Kathy Clerkin, at 75, a retired Mercy Hospital nurse, who lives alone in an apartment, works out six mornings a week at the Southtowns Family YMCA.
“You keep busy every day,” she said, “and you wonder what you did when you worked.”
The University at Buffalo Center for Successful Aging wants to help create a lot more Kathy Clerkins. The fledgling effort involves bringing UB healthy aging research off the benchtop and out of the clinical setting, and into daily living in the region.
It began to bubble up about two years ago in Troen’s office at the UB Clinical Translational Science Institute, perched on the floors above the Gates Vascular Institute on the Buffalo Niagara Medical Campus.
“If we were to make Buffalo the best place for people to get older, for people to retire, it will be the best place for everybody,” says Dr. Bruce Troen, a geriatrician and head of the University at Buffalo Center for Successful Aging.
It has since grown into an effort that involves almost 50 researchers representing 19 UB departments and a dozen schools within the university – including the medical school, Center of Excellence for Alzheimer’s Disease, departments of physical therapy and occupational therapy, and schools of architecture and planning, engineering, law, nursing, and social work.
The vision for the center includes:
- A clinical brick-and-mortar location that supports aging-related research.
- Education and mentoring at UB and elsewhere, including helping others develop healthier community settings and workplaces.
- Spurring more collaboration across the region among those who serve older residents.
“Buffalo is a great size for remedying fragmentation,” said Danielle Pelfrey Duryea, associate aging center director and assistant dean for interprofessional education and health law initiatives in the UB School of Law. “Our goal is to be a model for how a university and community can collaborate to make major change to quality of life and well-being in a region.”
The ultimate aim: extend both the healthspan and lifespan, and bring them more closely together for all.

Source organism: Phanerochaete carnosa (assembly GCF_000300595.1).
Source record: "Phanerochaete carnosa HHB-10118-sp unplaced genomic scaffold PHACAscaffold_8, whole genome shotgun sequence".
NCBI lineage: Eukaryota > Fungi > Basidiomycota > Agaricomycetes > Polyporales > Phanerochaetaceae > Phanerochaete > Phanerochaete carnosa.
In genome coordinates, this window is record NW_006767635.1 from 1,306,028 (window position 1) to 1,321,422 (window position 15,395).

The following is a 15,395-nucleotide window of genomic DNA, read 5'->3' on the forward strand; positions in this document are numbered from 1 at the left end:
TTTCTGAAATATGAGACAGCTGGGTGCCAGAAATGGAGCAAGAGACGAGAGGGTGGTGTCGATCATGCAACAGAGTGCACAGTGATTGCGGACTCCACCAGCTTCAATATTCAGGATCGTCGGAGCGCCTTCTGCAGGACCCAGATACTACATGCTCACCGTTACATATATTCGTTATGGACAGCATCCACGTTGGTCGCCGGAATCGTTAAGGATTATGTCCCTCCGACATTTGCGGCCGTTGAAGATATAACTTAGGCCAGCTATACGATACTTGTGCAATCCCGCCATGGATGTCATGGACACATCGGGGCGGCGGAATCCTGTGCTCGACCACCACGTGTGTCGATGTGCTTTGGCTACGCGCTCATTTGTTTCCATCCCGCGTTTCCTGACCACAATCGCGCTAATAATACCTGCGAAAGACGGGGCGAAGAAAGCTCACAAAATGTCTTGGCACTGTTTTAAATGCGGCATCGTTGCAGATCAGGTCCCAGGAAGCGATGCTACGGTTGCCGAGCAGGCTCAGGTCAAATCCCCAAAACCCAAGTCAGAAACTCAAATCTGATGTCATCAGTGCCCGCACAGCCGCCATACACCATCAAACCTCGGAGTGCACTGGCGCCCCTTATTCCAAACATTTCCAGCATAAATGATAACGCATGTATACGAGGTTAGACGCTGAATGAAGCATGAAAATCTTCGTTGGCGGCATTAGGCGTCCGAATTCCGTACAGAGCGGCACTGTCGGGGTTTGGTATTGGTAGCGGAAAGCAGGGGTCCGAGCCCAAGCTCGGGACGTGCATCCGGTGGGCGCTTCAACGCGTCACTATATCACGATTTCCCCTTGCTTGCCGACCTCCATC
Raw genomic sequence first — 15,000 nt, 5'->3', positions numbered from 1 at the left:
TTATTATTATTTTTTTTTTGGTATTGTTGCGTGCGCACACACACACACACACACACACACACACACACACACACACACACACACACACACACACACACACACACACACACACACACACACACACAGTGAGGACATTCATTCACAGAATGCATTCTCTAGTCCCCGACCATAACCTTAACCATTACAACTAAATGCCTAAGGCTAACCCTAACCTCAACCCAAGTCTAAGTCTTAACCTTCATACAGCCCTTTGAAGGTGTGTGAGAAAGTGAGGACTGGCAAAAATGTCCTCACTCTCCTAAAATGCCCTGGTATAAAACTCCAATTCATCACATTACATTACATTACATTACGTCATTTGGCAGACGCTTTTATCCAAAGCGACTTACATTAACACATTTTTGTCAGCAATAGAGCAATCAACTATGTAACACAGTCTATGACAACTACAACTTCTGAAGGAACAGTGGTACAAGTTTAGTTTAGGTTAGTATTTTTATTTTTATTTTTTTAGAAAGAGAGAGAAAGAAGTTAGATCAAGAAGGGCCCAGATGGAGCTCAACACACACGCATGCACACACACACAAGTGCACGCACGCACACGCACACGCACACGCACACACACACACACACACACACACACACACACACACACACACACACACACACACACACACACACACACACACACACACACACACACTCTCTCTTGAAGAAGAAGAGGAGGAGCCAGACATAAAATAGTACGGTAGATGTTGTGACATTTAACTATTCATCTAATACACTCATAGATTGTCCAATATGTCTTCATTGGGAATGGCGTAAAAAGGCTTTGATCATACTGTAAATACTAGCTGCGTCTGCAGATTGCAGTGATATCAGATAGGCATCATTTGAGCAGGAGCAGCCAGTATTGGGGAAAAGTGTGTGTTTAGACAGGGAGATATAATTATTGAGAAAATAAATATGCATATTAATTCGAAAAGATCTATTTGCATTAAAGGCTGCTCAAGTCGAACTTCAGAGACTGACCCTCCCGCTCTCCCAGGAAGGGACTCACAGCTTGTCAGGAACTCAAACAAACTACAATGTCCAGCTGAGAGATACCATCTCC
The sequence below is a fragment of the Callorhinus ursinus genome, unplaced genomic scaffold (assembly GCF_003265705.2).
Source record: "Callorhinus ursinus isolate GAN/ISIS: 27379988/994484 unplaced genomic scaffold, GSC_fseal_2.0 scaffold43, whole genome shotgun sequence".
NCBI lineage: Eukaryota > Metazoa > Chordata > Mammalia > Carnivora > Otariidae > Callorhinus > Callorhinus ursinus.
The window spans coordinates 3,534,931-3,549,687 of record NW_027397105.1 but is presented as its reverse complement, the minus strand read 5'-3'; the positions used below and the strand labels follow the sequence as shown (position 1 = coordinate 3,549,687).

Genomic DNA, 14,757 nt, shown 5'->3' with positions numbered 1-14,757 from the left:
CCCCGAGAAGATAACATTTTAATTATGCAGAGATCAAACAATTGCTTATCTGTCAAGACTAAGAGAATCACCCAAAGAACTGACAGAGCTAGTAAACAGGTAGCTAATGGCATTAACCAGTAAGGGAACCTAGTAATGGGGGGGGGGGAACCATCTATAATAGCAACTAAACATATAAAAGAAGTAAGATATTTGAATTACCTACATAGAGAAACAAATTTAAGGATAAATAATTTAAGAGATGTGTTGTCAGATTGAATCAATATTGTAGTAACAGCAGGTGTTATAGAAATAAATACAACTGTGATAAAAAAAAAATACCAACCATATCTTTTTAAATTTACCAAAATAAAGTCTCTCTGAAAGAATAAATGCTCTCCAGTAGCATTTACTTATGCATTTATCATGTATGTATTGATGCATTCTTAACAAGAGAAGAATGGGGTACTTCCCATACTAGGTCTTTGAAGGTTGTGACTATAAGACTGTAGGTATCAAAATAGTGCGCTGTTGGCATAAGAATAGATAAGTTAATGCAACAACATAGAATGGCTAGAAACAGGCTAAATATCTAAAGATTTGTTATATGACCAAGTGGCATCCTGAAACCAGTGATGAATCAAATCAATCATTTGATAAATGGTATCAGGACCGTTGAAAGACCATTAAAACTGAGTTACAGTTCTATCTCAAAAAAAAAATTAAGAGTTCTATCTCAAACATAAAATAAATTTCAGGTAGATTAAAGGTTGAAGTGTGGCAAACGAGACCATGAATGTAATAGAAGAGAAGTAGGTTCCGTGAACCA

“It’s about understanding what the instrumental activities of daily living are,” Troen said. “If we were to make Buffalo the best place for people to get older, for people to retire, it will be the best place for everybody.”
Meanwhile, one of three research projects help explain where the Center for Successful Aging looks to go.
DUAL FITNESS ON SMARTFIT
About 10 percent of Americans have mild cognitive impairment by the time they reach age 65. That grows to about 50 percent by age 85, Troen said.
Ardenia Gildersleeve, Ruby Johnson and Bessie Lee Thomas regularly visit the aerobics room at the William-Emslie YMCA.
All have friends and older family members touched by dementia.
“That scares me,” said Gildersleeve, 71, who, like Thomas, 67, retired several years ago after working four decades at General Mills. They and Johnson, 70, are among almost 40 older members at the East Side Y who agreed in 2016 to participate in a UB research program that continues
Once or twice a week, participants use a Smartfit Trainer system which can muster more than 80 games using a large black screen and nine touch-sensitive square panels set at various heights. In one game, a sort of version of whack-a-mole, each woman put her right foot atop a mid-sized medicine ball as she tapped smiling faces (targets) amid frowning ones that moved haphazardly across the nine panels. They used swimming pool noodles, one in each hand, to register points over a minute.
After several rounds, they were exhausted.
“I didn’t want to get into the habit of not coming,” said Thomas, who recently had knee surgery and has lost 10 pounds during the research.
“These games are fantastic for engaging the body and the brain at the same time,” said Nikhil Satchidanand, an exercise physiologist and assistant professor in the UB medical school. “The whole purpose is that dual task activity can create an environment that is fun and engaging and dynamic – and is scientifically rigorous and proven.”